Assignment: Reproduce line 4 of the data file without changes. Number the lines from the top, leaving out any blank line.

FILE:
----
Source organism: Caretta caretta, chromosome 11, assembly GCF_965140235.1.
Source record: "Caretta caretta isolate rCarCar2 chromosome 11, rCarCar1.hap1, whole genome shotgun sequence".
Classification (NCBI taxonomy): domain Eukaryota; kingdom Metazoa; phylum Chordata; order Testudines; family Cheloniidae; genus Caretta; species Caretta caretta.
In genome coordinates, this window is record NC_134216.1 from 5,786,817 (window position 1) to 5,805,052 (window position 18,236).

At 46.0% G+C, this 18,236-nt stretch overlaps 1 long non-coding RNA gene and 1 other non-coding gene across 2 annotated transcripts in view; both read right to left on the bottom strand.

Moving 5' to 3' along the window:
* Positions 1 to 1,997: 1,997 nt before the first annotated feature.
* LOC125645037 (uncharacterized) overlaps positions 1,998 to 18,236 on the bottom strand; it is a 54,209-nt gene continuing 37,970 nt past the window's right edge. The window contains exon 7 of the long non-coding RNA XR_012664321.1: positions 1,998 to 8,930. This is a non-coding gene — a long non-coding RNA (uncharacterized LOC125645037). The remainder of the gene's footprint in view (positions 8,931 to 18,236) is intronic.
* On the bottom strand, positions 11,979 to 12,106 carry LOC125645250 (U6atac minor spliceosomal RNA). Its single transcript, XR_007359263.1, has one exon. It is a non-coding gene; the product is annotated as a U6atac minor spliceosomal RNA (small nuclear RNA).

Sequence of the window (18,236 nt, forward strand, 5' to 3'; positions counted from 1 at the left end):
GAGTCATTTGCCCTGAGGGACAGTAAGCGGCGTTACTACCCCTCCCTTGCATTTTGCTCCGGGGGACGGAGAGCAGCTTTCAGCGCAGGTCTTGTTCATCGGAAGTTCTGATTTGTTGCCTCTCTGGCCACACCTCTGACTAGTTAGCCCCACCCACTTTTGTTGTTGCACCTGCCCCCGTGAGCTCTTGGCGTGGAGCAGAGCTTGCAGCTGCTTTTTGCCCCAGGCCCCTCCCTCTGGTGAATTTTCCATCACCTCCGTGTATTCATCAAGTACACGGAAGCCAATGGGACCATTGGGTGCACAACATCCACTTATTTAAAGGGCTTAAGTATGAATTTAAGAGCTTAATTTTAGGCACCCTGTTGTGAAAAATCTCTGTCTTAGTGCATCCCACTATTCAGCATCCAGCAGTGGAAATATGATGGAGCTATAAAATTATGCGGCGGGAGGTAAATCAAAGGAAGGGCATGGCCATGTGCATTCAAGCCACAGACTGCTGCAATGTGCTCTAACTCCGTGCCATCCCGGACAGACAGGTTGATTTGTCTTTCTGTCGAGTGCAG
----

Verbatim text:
In genome coordinates, this window is record NC_134216.1 from 5,786,817 (window position 1) to 5,805,052 (window position 18,236).